In the United States, 12.8 percent of babies are born premature every year. Parents of premature babies often find themselves suddenly in the hospital’s Neonatal Intensive Care Unit (NICU), feeling worried, scared, and alone. Liz Tolin, founder and director of Toby’s Showers for Babies created a non-profit organization to address the needs of parents of babies born prematurely or those who need constant medical care. These parents often spend days, weeks, or months with their babies in the NICU before they can go home.
Liz knows how it feels first hand. When she was pregnant with her son Toby, she and her husband lived in rural Hungary where she worked for NATO. At 20 weeks, she knew something was not right with her baby and began to try and find specialists. Initially, those in Hungary told her that her baby was not viable and would not live. She was told the same after seeing specialists in Vienna. That’s when she and her husband returned to the United States to seek better healthcare. Doctors here saw that her baby was indeed viable, although he was born prematurely.
Because Toby needed quite a bit of care early on in the NICU, Liz decided to start a Facebook page to keep friends and family up to date about his progress. Suddenly the page took off and she had 1,000 followers asking what they could do to help.
“The support was incredible,” said Liz. “Because we had good healthcare, a place to stay, and a strong support structure, we didn’t find ourselves in dire need of much, but I spoke with doctors and nurses about finding a way to provide for others in my same situation. That’s where Toby’s Shower for Babies came in. We decided to create baby baskets for incoming NICU families.”
The basket contains a tie fleece blanket for baby’s isolette, a hand-dyed swaddling blanket, a stuffed animal, a couple of books for parents to read to their babies, and a picture frame with card stock to save those precious tiny hand and footprints. In an emergency, these kinds of items are rarely thought of. Often families who come from farther away don’t have time to prepare for everything, so this was Liz’s way of giving back.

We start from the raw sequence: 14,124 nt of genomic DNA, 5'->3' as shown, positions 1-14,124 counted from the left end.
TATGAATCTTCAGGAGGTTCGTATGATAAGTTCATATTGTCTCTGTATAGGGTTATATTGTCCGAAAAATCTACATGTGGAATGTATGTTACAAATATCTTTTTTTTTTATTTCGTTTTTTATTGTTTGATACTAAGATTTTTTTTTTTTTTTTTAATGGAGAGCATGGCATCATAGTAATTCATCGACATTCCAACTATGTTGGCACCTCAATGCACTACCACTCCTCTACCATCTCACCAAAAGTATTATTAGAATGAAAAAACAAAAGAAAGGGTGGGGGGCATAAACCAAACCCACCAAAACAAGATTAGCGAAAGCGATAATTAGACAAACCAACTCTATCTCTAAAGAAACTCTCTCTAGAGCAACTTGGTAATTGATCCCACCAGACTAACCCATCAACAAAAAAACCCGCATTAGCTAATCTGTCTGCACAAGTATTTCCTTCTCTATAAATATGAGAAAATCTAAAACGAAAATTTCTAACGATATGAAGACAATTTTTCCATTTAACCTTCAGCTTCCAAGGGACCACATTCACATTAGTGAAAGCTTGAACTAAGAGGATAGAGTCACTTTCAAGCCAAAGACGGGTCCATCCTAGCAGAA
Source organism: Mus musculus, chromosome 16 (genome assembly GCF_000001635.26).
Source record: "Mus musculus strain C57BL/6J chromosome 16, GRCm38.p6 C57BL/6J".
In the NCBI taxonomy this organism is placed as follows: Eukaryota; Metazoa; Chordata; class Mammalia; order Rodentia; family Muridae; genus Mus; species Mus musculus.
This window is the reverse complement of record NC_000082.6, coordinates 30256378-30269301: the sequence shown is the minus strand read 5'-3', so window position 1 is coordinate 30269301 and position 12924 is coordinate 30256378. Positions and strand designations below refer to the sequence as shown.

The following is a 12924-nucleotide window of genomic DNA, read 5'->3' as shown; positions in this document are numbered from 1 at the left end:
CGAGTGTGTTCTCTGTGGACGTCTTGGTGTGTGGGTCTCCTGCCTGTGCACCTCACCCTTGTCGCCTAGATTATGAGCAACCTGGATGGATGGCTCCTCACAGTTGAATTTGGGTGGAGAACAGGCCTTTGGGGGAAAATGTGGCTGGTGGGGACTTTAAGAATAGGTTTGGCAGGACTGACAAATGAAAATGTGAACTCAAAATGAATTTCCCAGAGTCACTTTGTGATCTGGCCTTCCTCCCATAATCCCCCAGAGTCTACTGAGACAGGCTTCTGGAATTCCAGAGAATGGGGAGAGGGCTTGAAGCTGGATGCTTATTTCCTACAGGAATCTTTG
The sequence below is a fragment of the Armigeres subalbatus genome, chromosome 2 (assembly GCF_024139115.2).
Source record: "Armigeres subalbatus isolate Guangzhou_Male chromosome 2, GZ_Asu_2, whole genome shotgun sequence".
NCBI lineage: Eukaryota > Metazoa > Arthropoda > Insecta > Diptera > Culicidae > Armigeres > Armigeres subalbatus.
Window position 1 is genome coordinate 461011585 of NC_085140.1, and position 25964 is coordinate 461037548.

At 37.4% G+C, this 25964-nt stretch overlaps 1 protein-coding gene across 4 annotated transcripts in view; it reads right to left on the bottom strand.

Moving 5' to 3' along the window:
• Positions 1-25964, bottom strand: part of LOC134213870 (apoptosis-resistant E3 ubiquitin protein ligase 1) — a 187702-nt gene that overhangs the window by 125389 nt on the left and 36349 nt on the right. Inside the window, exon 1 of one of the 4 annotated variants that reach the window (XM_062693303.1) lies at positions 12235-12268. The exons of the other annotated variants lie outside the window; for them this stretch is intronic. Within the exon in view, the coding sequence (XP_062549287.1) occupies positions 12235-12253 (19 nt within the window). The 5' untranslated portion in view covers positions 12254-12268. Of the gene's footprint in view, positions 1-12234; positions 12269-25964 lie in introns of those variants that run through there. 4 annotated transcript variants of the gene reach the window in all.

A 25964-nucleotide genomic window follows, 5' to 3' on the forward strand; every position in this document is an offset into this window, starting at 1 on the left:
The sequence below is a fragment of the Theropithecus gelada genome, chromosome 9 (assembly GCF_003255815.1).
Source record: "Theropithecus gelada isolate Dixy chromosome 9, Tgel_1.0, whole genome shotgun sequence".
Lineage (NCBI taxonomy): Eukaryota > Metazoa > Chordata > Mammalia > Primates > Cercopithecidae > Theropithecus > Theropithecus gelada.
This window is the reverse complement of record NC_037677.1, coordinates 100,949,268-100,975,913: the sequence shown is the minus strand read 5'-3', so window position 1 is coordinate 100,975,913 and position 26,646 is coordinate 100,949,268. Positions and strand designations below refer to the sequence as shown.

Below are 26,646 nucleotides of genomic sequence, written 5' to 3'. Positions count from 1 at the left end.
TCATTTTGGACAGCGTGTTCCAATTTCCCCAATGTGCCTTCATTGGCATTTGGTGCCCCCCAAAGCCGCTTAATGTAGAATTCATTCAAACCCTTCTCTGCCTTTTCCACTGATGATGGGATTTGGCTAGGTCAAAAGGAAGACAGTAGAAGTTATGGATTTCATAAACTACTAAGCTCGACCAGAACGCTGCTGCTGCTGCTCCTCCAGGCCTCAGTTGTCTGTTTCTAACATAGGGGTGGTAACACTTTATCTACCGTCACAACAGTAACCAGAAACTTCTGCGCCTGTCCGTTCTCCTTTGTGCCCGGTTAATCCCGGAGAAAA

Liz believes the books in the basket are especially important because research shows that reading to your baby helps parents connect, and hearing soothing voices improves the infant’s brain development.
“While parents don’t get to take their babies home right away, these baskets can help their hospital rooms feel a tad less sterile and a little more warm and inviting,” added Liz. “As a result, parents feel supported, and less alone.”
Starting the Non-Profit Organization
Liz hatched the idea to start a 501 C 3 before she and her husband and baby left the NICU. People began donating to their cause and five weeks later, they had baskets ready for distribution. The organization is 100 percent volunteer driven and all funding goes to the baskets.
“We typically hold community events where people can donate their time to help cut materials and stuff baskets,” said Liz.
There are five board members who manage day-to-day operations, and events are posted on Facebook, as well as through news agencies, such as 9News in Denver. Toby’s Showers for Babies serves the following hospitals:
- Rocky Mountain Hospital for Children
- Rose Medical Center
- University of Colorado Hospital Anschutz Medical Campus
- Wyoming Medical Center
- Cheyenne Regional Medical Center
To date, Toby’s Showers for Babies has provided 3,508 baskets for area hospitals.
“Feedback has been positive so far,” said Liz. “We hear parents express their gratitude, who say that the basket brightens their day. They feel like there’s a support team behind them to help celebrate the fact that they have a baby.”
Goals for the Future
Liz hopes to expand grant funding and partnerships in the future working with Rocky Mountain Children’s Health Foundation.
“We’d like to have the bandwidth to support Children’s Hospital as well, but that is double the work that we currently do,” said Liz. “We hope to achieve our expansion goals by getting more exposure over time.”
The organization’s annual Champagne Ball is held to raise funds through ticket sales and an auction. This year, the gala will be celebrating the organization’s five-year anniversary and will be held May 25, 2019 at the Ellie Caulkins Opera House in Denver.
And if you wondered about how Toby’s doing today, he will turn five in April. While he’s smart and thriving, he’s still small for his age. He has a daily injection of growth hormones to help the pace of growth and the family is doing well.
For more information about the organization’s programs and services, visit: Toby’s Shower for Babies.